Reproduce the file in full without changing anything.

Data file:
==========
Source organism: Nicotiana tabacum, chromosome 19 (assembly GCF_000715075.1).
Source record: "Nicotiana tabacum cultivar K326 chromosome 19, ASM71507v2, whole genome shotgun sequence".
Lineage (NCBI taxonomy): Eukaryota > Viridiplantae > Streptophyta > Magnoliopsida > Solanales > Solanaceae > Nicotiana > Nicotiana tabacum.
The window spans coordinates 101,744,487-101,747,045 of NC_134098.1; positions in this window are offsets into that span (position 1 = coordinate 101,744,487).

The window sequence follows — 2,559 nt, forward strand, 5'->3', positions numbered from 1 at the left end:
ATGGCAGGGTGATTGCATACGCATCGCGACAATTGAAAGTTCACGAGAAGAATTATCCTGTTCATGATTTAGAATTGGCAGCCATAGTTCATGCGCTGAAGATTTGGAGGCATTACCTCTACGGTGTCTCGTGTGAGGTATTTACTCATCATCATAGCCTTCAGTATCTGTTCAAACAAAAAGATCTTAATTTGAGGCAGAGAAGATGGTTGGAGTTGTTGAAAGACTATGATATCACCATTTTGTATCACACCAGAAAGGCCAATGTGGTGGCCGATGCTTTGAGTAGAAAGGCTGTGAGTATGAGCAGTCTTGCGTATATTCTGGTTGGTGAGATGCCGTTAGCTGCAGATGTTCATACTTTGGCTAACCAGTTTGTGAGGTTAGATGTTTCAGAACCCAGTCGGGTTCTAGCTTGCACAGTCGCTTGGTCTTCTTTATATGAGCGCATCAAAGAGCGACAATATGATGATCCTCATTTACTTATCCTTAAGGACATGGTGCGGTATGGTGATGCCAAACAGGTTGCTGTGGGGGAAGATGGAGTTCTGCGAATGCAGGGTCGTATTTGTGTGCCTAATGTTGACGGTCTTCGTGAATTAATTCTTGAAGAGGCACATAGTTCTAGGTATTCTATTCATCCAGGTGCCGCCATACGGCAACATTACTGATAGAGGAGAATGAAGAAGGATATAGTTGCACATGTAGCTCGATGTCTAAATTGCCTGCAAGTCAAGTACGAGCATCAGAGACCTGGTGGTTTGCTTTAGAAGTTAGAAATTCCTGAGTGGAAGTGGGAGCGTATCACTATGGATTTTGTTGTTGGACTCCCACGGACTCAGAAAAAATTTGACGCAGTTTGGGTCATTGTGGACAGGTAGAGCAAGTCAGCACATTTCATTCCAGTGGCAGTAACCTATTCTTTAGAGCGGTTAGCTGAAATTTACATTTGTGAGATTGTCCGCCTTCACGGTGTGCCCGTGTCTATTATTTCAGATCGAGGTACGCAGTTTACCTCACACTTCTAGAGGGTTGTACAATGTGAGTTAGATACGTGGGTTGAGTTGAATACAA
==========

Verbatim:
Source organism: Nicotiana tabacum, chromosome 19 (assembly GCF_000715075.1).
Source record: "Nicotiana tabacum cultivar K326 chromosome 19, ASM71507v2, whole genome shotgun sequence".
Lineage (NCBI taxonomy): Eukaryota > Viridiplantae > Streptophyta > Magnoliopsida > Solanales > Solanaceae > Nicotiana > Nicotiana tabacum.
The window spans coordinates 101,744,487-101,747,045 of NC_134098.1; positions in this window are offsets into that span (position 1 = coordinate 101,744,487).

The window sequence follows — 2,559 nt, forward strand, 5'->3', positions numbered from 1 at the left end:
ATGGCAGGGTGATTGCATACGCATCGCGACAATTGAAAGTTCACGAGAAGAATTATCCTGTTCATGATTTAGAATTGGCAGCCATAGTTCATGCGCTGAAGATTTGGAGGCATTACCTCTACGGTGTCTCGTGTGAGGTATTTACTCATCATCATAGCCTTCAGTATCTGTTCAAACAAAAAGATCTTAATTTGAGGCAGAGAAGATGGTTGGAGTTGTTGAAAGACTATGATATCACCATTTTGTATCACACCAGAAAGGCCAATGTGGTGGCCGATGCTTTGAGTAGAAAGGCTGTGAGTATGAGCAGTCTTGCGTATATTCTGGTTGGTGAGATGCCGTTAGCTGCAGATGTTCATACTTTGGCTAACCAGTTTGTGAGGTTAGATGTTTCAGAACCCAGTCGGGTTCTAGCTTGCACAGTCGCTTGGTCTTCTTTATATGAGCGCATCAAAGAGCGACAATATGATGATCCTCATTTACTTATCCTTAAGGACATGGTGCGGTATGGTGATGCCAAACAGGTTGCTGTGGGGGAAGATGGAGTTCTGCGAATGCAGGGTCGTATTTGTGTGCCTAATGTTGACGGTCTTCGTGAATTAATTCTTGAAGAGGCACATAGTTCTAGGTATTCTATTCATCCAGGTGCCGCCATACGGCAACATTACTGATAGAGGAGAATGAAGAAGGATATAGTTGCACATGTAGCTCGATGTCTAAATTGCCTGCAAGTCAAGTACGAGCATCAGAGACCTGGTGGTTTGCTTTAGAAGTTAGAAATTCCTGAGTGGAAGTGGGAGCGTATCACTATGGATTTTGTTGTTGGACTCCCACGGACTCAGAAAAAATTTGACGCAGTTTGGGTCATTGTGGACAGGTAGAGCAAGTCAGCACATTTCATTCCAGTGGCAGTAACCTATTCTTTAGAGCGGTTAGCTGAAATTTACATTTGTGAGATTGTCCGCCTTCACGGTGTGCCCGTGTCTATTATTTCAGATCGAGGTACGCAGTTTACCTCACACTTCTAGAGGGTTGTACAATGTGAGTTAGATACGTGGGTTGAGTTGAATACAA